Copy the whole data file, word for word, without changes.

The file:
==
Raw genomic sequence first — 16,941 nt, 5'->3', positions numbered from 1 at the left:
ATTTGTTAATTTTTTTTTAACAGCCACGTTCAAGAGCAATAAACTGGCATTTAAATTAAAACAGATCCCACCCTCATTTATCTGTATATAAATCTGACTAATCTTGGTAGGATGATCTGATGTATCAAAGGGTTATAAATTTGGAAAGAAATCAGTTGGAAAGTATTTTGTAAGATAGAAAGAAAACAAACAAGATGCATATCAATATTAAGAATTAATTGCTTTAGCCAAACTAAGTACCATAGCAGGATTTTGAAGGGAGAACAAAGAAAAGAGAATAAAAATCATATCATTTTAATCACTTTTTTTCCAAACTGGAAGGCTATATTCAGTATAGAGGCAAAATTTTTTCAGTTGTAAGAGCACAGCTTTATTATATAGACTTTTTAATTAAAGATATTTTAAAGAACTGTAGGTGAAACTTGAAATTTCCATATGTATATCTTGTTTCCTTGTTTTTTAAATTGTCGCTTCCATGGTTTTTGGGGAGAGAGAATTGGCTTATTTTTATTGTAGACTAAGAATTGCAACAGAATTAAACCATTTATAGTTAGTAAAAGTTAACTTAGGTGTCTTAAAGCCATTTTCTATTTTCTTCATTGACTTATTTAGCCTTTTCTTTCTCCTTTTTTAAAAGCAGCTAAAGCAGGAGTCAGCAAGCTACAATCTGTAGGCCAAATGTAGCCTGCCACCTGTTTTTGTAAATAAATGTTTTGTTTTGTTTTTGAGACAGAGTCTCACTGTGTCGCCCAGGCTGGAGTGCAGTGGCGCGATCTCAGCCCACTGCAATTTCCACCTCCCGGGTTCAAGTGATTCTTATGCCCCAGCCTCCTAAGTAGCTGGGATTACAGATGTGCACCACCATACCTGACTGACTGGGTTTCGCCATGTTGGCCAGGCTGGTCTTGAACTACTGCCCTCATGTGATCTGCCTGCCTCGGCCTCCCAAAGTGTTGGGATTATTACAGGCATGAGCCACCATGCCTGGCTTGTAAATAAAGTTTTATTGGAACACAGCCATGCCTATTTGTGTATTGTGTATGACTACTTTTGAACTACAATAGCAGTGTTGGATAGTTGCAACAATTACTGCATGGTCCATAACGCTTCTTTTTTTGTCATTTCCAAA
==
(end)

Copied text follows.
Raw genomic sequence first — 16,941 nt, 5'->3', positions numbered from 1 at the left:
ATTTGTTAATTTTTTTTTAACAGCCACGTTCAAGAGCAATAAACTGGCATTTAAATTAAAACAGATCCCACCCTCATTTATCTGTATATAAATCTGACTAATCTTGGTAGGATGATCTGATGTATCAAAGGGTTATAAATTTGGAAAGAAATCAGTTGGAAAGTATTTTGTAAGATAGAAAGAAAACAAACAAGATGCATATCAATATTAAGAATTAATTGCTTTAGCCAAACTAAGTACCATAGCAGGATTTTGAAGGGAGAACAAAGAAAAGAGAATAAAAATCATATCATTTTAATCACTTTTTTTCCAAACTGGAAGGCTATATTCAGTATAGAGGCAAAATTTTTTCAGTTGTAAGAGCACAGCTTTATTATATAGACTTTTTAATTAAAGATATTTTAAAGAACTGTAGGTGAAACTTGAAATTTCCATATGTATATCTTGTTTCCTTGTTTTTTAAATTGTCGCTTCCATGGTTTTTGGGGAGAGAGAATTGGCTTATTTTTATTGTAGACTAAGAATTGCAACAGAATTAAACCATTTATAGTTAGTAAAAGTTAACTTAGGTGTCTTAAAGCCATTTTCTATTTTCTTCATTGACTTATTTAGCCTTTTCTTTCTCCTTTTTTAAAAGCAGCTAAAGCAGGAGTCAGCAAGCTACAATCTGTAGGCCAAATGTAGCCTGCCACCTGTTTTTGTAAATAAATGTTTTGTTTTGTTTTTGAGACAGAGTCTCACTGTGTCGCCCAGGCTGGAGTGCAGTGGCGCGATCTCAGCCCACTGCAATTTCCACCTCCCGGGTTCAAGTGATTCTTATGCCCCAGCCTCCTAAGTAGCTGGGATTACAGATGTGCACCACCATACCTGACTGACTGGGTTTCGCCATGTTGGCCAGGCTGGTCTTGAACTACTGCCCTCATGTGATCTGCCTGCCTCGGCCTCCCAAAGTGTTGGGATTATTACAGGCATGAGCCACCATGCCTGGCTTGTAAATAAAGTTTTATTGGAACACAGCCATGCCTATTTGTGTATTGTGTATGACTACTTTTGAACTACAATAGCAGTGTTGGATAGTTGCAACAATTACTGCATGGTCCATAACGCTTCTTTTTTTGTCATTTCCAAA